If we are predisposed to believe
patterns have meaning, what sort
of meaning do they have? If we are
predisposed to seeing invisible agents
as explanations of patterns, what
sort of an explanation is an agent?
An agent is a cause, something or
someone that produces effects (
usually) for purposes. Even natural causes,
though they may have no apparent
purpose behind them, are still causes.
Not only is the principle that effects
have causes common and crucial to
‘patternicity’ and ‘agenticity’, it is a
much broader and more foundational
assumption of human (and animal)
cognition than either, and fundamental to science. 12
As such, since our predisposition
toward belief in a divine designer
comes from a sense of patterns and
causality, then apart from presuming
naturalism it’s still not clear why
the inference should simply be considered wrong. When we wrongly
infer that there is a predator behind
the bushes, we are still not wrong to
infer a cause for the rustling of the
bushes. Indeed, it is this principle of
causality hardwired into us that is the
necessary precursor for any supposed
‘overactive agency detection device’
in our heads.
However, what happens if we apply
that principle of causality cosmically?
What sort of cause could produce the
whole of the contingent reality we
see around us? Non-theists in times
past denied that the reality we see is
contingent. But since we now have
very good reason to think the universe
had a beginning, 13 it’s clear that it
doesn’t need to exist. 14 Atheists now
typically throw away the principle
of causality when it comes to the
universe; instead positing that the
universe supposedly just popped
into being from nothing, by nothing,
and for nothing. But why throw the
principle of causality away as an
explanation of the universe when it
works so well for everything in the
universe and is so fundamental to
the entire scientific enterprise? They
know that the only viable alternative
is an agent cause that transcends the
universe, such as God.
agenticity, and the
eclipse of reason
The irony is that this argument
from ‘agenticity’ may be pushed
further than the theorist bargained
for. Naturalistic evolution may itself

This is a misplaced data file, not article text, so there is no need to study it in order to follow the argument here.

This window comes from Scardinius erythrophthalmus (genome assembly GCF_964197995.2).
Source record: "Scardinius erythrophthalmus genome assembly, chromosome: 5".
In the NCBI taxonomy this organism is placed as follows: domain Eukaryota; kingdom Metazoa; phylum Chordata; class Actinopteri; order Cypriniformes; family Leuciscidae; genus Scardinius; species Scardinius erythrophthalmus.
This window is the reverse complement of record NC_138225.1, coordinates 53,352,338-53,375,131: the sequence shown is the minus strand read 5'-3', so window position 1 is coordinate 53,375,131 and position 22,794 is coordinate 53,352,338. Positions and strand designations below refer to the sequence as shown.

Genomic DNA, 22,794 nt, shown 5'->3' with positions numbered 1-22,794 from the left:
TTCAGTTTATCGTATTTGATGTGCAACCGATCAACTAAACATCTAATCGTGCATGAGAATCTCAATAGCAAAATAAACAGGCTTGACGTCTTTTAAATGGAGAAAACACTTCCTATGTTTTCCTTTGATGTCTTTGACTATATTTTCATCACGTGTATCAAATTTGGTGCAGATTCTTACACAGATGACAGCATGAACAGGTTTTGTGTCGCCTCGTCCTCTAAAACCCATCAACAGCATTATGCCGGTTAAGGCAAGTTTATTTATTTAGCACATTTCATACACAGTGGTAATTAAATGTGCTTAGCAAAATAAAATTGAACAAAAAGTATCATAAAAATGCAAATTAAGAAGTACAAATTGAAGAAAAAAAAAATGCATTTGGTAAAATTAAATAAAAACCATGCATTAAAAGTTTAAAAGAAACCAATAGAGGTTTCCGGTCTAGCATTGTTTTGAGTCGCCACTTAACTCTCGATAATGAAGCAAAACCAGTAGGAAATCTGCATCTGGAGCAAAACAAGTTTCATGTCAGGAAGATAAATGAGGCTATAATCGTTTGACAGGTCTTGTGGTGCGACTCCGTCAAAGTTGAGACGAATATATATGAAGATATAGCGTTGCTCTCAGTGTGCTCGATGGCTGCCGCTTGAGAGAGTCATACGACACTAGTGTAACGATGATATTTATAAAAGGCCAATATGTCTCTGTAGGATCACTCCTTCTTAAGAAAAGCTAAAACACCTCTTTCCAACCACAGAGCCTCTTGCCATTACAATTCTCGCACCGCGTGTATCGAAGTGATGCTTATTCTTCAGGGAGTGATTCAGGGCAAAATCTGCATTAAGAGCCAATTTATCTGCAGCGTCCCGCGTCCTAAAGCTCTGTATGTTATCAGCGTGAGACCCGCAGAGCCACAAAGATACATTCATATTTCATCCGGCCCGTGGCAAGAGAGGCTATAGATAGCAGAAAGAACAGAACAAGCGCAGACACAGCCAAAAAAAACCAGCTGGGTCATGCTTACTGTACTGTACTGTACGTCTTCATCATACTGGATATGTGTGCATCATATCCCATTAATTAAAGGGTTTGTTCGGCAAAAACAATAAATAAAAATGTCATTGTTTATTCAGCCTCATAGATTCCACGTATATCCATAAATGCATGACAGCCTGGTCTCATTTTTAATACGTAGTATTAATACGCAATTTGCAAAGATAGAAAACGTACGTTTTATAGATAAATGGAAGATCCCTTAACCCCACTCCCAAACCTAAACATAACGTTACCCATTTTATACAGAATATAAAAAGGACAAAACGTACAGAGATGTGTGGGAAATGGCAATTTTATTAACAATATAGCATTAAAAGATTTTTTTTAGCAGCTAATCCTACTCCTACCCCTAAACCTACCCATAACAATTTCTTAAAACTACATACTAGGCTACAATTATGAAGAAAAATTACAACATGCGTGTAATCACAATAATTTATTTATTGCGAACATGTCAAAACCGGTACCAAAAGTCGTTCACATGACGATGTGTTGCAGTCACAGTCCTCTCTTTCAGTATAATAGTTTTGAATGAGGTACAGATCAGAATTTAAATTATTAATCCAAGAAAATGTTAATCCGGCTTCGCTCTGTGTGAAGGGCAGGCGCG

have rendered our cognitive faculties
unreliable. Without some way to
separate the cognitive faculties we
intuit design in biology by from other
far-reaching cognitive faculties, such
as our ‘hardwired’ belief in causality,
naturalistic evolution makes such
wider-ranging cognitive faculties
inherently defective for finding truth.
Ironically, those faculties include
the formation of a belief in naturalistic evolution (and even a belief in
science itself). Therefore, if our cognitive faculties are only as reliable as
this line of thinking suggests, then
the belief in naturalistic evolution
is itself likely formed by unreliable
cognitive faculties, and is thus a
self-referentially incoherent belief
to hold. 15
Agenticity: without excuse
Romans 1:19 emphatically declares
the reliability of our ‘design-biased’
faculties for recognizing God behind
it all. In fact, they are reliable enough
that we are morally culpable for not
responding to the revelation of God in
nature appropriately. We are without
excuse if we ignore the Designer of
nature. Indeed, taking God out of the
picture calls into question our ability
to reliably believe anything our brains
come up with, not just its belief in the
God who designed biology.
1. Dawkins, R., The Blind Watchmaker, W.W.
Norton & Company, New York, p. 1, 1986.
2. Shermer, M., Why people believe invisible
agents control the world, scientificamerican.
com/article/skeptic-agenticity, 1 June 2009.
3. Doyle, S. and Wieland, C., The ‘giant footprint’
of South Africa, creation.com/giant-footprint,
14 January 2012.
4. Meyer, S.C., Signature in the Cell, Harper-Collins, Auckland, New Zealand, 2009.
5. Marks II, R.J., Behe, M.J., Dembski, W.A.,
Gordon, B.L., and Sanford, J.C. (Eds.),
Biological Information: New Perspectives,
World Scientific Publishing, Singapore, 2013;
6. Dembski, W.A., No Free Lunch, Rowman &
Littlefield, New York, 2002.
7. Gitt, W., Without Excuse, Creation Book
Publishers, Atlanta, GA, 2011.
8. Truman, R., Information Theory—part 1:
Overview of key ideas, J. Creation 26( 3): 101–
106, 2012; Information Theory—part 2:
Weaknesses in current conceptual frame works;
J. Creation 26( 3): 107–114, 2012; Information
Theory—part 3: Introduction to Coded Information Systems, J. Creation 26( 3): 115–119;
Information Theory—part 4: Fundamental
theorems of Coded Information Systems
Theory, J. Creation 27( 1): 71–77, 2013.
9. Behe, M.J., The Edge of Evolution, Free Press,
New York, 2007.
10. Williams, A., Life’s irreducible structure—part 1:
Autopoiesis, J. Creation 21( 2): 109–115, 2007;
Life’s irreducible structure—part 2: Naturalistic
objections, J. Creation 21( 3): 77–83, 2007.
11. Barrett, J.L., Out of the mouths of babes: Do
children believe because they’re told to by adults?
The evidence suggests otherwise, theguardian.
children-god-belief, 25 November2008.
12. Craig, W.L., Scientific faith, reasonablefaith.org/
scientific-faith, 28 February 2016.
13. Sarfati, J., If God created the universe, then who
created God? J. Creation 12( 1): 20–22, April 1998.
14. Pruss, A.R., The Leibnizian Cosmological
argument; in: Craig, W. L., The Black well Companion to Natural Theology (Kindle edition),
Wiley-Blackwell, Chichester, UK, Kindle
Locations 907–3035, 2009.
15. Plantinga, A., Where the ;on;ict ;eally Lies:
Science, Religion, & Naturalism, Oxford University Press, Oxford, pp. 307–350, 2011; reviewed
by Kay, M., The hidden god of evolutionary
chance vs the Bible’s all-intelligent God,
J. Creation 28( 2): 29–34, 2014.